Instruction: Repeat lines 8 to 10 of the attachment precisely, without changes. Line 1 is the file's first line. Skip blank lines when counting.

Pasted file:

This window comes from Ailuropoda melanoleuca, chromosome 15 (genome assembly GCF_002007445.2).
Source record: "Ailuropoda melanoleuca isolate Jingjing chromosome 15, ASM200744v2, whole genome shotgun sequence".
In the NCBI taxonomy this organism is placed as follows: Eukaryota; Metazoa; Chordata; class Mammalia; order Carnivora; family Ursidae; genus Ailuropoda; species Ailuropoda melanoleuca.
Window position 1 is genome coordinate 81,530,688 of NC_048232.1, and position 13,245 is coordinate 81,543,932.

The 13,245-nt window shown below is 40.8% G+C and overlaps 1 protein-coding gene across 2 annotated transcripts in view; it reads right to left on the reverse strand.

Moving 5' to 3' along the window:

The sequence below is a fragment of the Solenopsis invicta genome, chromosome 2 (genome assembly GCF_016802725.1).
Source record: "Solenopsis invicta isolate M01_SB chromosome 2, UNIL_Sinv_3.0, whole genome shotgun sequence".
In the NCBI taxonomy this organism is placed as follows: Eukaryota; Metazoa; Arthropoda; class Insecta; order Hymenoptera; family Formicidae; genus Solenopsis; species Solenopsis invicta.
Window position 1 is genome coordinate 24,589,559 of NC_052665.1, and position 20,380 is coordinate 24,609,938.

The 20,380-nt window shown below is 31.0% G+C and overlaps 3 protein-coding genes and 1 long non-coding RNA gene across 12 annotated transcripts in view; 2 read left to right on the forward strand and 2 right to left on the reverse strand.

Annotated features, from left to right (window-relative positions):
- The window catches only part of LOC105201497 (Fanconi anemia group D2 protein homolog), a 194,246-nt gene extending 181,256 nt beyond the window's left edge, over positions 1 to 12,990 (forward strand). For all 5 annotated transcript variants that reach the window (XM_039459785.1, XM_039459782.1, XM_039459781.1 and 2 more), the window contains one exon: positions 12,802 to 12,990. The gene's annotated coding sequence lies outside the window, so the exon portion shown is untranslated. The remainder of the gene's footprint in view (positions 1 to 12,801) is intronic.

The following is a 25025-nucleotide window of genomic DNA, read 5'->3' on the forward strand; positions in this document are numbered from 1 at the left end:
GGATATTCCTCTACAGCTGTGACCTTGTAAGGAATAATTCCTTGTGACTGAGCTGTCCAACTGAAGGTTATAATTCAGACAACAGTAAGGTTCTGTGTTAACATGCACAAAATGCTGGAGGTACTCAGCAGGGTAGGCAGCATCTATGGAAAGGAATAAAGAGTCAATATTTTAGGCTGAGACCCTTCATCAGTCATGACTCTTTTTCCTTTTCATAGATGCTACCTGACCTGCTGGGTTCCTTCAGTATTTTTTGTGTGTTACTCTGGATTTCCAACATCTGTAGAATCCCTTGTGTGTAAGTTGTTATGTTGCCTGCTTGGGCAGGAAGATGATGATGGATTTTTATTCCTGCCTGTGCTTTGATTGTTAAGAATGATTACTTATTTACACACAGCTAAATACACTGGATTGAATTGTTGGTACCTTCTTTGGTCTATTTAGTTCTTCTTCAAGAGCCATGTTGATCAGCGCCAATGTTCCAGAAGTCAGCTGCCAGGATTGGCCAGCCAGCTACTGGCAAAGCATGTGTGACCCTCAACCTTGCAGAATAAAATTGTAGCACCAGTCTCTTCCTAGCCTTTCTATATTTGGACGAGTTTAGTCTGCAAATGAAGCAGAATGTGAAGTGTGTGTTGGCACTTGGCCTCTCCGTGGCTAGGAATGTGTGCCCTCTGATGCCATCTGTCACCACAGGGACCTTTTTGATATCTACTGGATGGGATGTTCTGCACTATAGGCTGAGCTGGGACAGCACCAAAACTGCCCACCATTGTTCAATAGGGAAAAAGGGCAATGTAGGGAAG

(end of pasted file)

Source record: "Solenopsis invicta isolate M01_SB chromosome 2, UNIL_Sinv_3.0, whole genome shotgun sequence".
In the NCBI taxonomy this organism is placed as follows: Eukaryota; Metazoa; Arthropoda; class Insecta; order Hymenoptera; family Formicidae; genus Solenopsis; species Solenopsis invicta.
Window position 1 is genome coordinate 24,589,559 of NC_052665.1, and position 20,380 is coordinate 24,609,938.